Future of the Pound
WHEN the gold standard was suspended, many people, as we observed before, regarded it as a permanent departure from gold, but others went to the opposite extreme in considering it as a purely temporary measure which would soon be followed by stabilization at a lower level. The latter imagined that once sterling had declined to a level at which the cost of production in Great Britain could become competitive with that in other countries, the exchange would be stabilized at once. The favourite figure at which sterling was expected to be stabilized was originally about four dollars. It was taken for granted that the official monetary policy aimed at stabilizing as soon as possible and at as high a level as possible. When in October sterling showed signs of recovery, and, after having dropped down to about $3.5°, was beginning to approach $4, it was believed in many quarters that stabilization was only a question of weeks. The view was widely held that, as soon as the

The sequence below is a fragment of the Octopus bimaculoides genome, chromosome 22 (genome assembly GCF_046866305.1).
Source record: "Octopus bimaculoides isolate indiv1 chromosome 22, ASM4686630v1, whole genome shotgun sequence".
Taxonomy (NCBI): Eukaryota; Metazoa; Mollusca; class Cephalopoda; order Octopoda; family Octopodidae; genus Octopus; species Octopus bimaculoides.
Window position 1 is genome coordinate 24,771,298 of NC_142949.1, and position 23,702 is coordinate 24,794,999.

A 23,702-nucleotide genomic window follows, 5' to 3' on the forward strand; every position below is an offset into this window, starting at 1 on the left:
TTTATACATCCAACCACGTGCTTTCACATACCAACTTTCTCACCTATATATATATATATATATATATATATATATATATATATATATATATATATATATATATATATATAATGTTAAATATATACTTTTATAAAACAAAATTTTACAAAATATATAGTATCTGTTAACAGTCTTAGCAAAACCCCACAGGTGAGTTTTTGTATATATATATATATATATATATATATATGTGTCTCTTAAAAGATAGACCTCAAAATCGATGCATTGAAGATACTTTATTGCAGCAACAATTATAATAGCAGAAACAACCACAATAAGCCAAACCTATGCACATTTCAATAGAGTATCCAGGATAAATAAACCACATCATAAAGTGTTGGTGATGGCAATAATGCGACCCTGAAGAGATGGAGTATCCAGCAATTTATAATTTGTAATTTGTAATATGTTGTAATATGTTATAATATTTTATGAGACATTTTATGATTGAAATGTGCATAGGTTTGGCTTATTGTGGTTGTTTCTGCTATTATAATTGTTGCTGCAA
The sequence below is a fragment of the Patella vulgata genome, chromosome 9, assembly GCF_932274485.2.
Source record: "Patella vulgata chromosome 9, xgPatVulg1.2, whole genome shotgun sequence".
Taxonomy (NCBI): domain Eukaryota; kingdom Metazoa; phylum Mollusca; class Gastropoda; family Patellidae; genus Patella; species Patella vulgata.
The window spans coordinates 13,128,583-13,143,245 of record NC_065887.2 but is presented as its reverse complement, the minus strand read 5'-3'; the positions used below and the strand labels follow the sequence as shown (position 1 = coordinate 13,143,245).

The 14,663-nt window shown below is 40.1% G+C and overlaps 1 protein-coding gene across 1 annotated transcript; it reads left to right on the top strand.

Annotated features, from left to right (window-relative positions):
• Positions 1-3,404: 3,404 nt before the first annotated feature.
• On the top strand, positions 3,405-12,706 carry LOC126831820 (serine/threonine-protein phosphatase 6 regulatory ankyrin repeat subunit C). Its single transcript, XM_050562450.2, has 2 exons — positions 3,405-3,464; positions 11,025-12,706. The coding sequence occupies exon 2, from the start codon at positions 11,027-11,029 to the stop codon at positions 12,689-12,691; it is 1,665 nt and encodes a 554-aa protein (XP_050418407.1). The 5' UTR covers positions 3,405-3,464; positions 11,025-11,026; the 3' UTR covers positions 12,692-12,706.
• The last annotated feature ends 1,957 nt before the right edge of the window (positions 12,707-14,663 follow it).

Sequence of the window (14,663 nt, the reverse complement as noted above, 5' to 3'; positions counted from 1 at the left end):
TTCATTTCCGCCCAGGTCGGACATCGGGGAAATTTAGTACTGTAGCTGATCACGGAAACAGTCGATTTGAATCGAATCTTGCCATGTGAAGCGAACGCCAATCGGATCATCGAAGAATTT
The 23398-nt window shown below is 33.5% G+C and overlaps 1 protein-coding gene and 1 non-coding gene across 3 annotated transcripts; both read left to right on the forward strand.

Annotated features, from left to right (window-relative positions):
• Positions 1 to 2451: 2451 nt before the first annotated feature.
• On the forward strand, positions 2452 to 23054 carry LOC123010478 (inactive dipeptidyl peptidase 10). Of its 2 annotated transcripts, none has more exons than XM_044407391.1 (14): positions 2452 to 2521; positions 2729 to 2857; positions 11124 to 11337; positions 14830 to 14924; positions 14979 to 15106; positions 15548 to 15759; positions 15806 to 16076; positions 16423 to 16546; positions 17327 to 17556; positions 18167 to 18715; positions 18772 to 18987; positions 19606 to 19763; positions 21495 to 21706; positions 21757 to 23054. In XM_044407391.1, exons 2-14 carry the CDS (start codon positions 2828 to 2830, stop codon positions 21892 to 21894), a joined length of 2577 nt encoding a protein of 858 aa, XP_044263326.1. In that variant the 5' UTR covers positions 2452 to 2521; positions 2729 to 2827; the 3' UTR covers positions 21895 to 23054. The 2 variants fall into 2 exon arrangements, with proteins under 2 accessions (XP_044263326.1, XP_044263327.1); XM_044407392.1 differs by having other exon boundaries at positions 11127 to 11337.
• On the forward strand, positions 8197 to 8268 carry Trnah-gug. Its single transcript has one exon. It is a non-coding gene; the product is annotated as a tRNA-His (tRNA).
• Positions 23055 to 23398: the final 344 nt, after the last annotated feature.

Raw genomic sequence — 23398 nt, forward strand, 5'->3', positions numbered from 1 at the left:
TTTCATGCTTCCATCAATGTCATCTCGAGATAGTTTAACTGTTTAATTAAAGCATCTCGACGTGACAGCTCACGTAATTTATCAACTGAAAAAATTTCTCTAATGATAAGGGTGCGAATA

General Election was over, the National Government would take a definite decision as to the rate and date of stabilization. When the Election was over, however, sterling began to decline instead of continuing to rise as it was expected to do as a result of the Government's victory.